TEQSA Director Gary Brook has commended the higher education sector’s response to the COVID-19 pandemic but says the agency is continuing to keep a close watch on standards and emerging risks.
One area TEQSA is actively monitoring is the decline in ELICOS commencements in the latter half of 2020 and how this could impact the sector.
“In the early stages of the pandemic, many students had already enrolled for their ELICOS courses and were able to continue through to completion,” said Mr. Brook ahead of the University Governance and Regulation Forum on Wednesday.
“Six months on, there has been a drop off in new ELICOS enrolments which may impact international student commencements in degree programs.”
While some providers had been able to enrol students in off-shore programs pending border re-openings, growing unemployment, globally, is likely to impact the international student pipeline. Approximately 29 per cent of parents are now paying the full higher education costs for their children, down from 43 per cent in 2016.
“This is a complex area that we are continuing to work closely with the sector to monitor,” Mr. Brook said.
“From our perspective, we want to ensure enrolment standards are maintained and the student experience upheld, regardless of delivery format and whether students are studying off-shore or in Australia.”
Mr. Brook said TEQSA has been proactive in its efforts to support the sector during the pandemic. This has included streamlining processes, reducing the regulatory burden where appropriate and providing increased information to providers, such as resources to support the rapid transition to online learning.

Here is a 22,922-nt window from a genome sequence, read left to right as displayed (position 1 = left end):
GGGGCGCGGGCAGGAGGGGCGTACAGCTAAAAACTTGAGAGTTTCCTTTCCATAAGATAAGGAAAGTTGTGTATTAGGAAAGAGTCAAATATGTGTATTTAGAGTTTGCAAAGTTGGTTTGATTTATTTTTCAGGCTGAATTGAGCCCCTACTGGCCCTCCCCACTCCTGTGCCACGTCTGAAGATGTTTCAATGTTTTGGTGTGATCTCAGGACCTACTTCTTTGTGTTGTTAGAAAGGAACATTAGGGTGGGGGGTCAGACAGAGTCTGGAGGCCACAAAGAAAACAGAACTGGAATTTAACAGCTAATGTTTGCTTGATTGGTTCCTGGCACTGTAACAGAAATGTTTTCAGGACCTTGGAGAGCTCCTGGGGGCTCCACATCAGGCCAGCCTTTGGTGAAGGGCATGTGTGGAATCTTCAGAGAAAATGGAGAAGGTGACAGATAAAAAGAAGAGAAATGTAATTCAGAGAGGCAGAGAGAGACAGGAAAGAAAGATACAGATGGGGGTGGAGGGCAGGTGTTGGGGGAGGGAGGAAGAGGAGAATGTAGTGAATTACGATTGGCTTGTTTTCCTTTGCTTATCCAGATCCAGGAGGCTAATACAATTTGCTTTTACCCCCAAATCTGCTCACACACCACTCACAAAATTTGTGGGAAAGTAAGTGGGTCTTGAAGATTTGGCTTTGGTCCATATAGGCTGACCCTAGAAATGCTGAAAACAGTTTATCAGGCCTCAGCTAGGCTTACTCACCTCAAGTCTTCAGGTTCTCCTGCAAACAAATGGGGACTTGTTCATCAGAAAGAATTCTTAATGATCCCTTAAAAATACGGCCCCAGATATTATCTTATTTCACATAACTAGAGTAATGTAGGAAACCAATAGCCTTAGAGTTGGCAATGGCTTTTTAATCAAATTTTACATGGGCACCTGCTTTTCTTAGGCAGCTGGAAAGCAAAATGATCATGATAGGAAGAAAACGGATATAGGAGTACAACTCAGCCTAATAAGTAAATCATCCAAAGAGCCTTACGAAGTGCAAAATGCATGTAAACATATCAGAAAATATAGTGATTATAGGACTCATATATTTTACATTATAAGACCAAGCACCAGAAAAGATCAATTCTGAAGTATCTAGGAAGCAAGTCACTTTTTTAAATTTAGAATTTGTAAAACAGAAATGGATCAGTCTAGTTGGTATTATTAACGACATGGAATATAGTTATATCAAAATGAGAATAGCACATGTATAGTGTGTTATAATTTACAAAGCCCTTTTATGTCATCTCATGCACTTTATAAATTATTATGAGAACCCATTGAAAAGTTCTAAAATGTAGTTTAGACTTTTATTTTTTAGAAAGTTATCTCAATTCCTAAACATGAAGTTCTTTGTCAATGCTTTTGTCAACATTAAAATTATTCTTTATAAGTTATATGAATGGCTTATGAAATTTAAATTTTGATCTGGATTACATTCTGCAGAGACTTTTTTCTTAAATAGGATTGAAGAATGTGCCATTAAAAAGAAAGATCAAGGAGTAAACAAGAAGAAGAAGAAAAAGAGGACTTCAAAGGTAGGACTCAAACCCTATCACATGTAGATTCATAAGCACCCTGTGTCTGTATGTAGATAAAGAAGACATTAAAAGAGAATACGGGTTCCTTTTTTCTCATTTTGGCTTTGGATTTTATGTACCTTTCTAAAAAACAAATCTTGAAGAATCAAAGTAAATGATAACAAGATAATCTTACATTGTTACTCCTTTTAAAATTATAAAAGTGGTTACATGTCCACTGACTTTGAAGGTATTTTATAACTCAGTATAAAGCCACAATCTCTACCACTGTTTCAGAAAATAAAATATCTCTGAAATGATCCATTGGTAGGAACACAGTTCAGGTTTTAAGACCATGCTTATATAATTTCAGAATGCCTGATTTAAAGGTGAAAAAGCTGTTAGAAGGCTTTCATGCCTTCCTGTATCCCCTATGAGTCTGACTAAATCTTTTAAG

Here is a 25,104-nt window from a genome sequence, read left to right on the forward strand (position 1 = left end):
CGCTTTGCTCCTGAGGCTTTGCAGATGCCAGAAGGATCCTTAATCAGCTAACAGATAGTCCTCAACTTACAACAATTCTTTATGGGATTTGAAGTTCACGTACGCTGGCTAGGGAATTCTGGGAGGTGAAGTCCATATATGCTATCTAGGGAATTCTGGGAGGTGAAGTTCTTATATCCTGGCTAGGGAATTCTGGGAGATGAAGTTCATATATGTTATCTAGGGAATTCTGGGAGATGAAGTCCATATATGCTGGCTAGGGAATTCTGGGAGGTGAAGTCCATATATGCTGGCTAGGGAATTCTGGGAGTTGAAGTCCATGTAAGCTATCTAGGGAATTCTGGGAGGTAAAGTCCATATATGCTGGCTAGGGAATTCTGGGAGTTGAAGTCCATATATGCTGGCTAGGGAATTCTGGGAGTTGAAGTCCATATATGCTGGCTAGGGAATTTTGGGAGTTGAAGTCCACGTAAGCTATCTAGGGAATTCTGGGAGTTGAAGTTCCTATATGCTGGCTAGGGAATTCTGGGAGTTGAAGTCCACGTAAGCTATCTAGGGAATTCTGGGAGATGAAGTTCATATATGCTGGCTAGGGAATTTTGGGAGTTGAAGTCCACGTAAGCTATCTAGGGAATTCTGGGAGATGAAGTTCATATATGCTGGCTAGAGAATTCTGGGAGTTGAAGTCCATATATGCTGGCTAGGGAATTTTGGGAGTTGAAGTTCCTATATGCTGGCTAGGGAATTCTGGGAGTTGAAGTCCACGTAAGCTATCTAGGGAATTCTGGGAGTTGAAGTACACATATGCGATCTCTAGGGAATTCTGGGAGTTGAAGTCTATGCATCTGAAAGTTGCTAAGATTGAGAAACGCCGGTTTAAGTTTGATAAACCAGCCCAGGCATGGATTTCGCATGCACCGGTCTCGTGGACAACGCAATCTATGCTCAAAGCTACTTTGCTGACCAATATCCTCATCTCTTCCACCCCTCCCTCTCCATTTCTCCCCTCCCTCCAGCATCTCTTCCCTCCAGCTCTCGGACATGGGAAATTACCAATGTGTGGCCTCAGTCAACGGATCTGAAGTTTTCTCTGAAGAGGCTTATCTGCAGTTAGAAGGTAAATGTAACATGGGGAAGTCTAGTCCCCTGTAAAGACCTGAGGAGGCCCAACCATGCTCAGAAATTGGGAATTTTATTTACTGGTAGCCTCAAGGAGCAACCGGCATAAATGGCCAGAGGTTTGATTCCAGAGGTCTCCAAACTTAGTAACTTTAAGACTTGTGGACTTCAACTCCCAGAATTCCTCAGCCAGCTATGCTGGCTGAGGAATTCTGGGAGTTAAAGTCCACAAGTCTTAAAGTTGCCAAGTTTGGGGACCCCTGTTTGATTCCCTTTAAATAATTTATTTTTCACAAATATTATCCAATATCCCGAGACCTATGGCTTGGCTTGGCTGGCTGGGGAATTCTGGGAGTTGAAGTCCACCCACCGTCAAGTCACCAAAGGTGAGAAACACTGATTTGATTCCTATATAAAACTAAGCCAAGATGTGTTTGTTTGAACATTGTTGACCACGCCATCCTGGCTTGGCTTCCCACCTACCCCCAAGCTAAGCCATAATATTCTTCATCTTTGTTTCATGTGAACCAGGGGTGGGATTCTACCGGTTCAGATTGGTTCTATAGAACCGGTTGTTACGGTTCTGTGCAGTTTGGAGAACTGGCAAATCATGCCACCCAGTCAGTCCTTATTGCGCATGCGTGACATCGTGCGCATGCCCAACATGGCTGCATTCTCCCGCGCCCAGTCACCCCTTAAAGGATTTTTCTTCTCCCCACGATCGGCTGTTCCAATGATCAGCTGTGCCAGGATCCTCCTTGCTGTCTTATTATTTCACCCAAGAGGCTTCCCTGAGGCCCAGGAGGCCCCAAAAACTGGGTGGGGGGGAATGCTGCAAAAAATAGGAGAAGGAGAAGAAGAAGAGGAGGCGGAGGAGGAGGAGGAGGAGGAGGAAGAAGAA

The sector has also been proactive in engaging with TEQSA, Brook noted.
“We recorded a 68 per cent increase in the number of material change notifications made to TEQSA last year, which reflects TEQSA’s work in making sure providers are aware of their reporting obligations,” he said.
“In most cases, the provider explained how these changes were being managed to ensure continued quality of teaching, adequate resources for staff and support for student well-being and safety, eliminating the need for TEQSA to follow up.
“About 20 per cent of higher education providers have not reported any material changes related to COVID-19. We’re now contacting those providers to ensure they understand their obligations and to make sure we maintain an awareness of any emerging risks.”
Brook said a shared focus on standards was essential as the sector overcomes the disruptions posed by the pandemic.
“As Australian higher education recovers from the pandemic, it is important that providers continue to focus on meeting the standards to ensure Australia’s international reputation for quality higher education is maintained.
“One positive of the pandemic has been that the sector is increasingly cooperating around issues of concern, such as academic integrity, and the increased recognition that providers can learn from one another. This is a welcome development, and one that TEQSA will continue to support by sharing information and guidance across the sector.”
Gary Brook is a Director at quality and assurance agency TEQSA. Join him for a discussion on how universities should respond during the current crisis at the University Governance and Regulation Forum – held as a virtual event on November 11.
Register now to secure your place.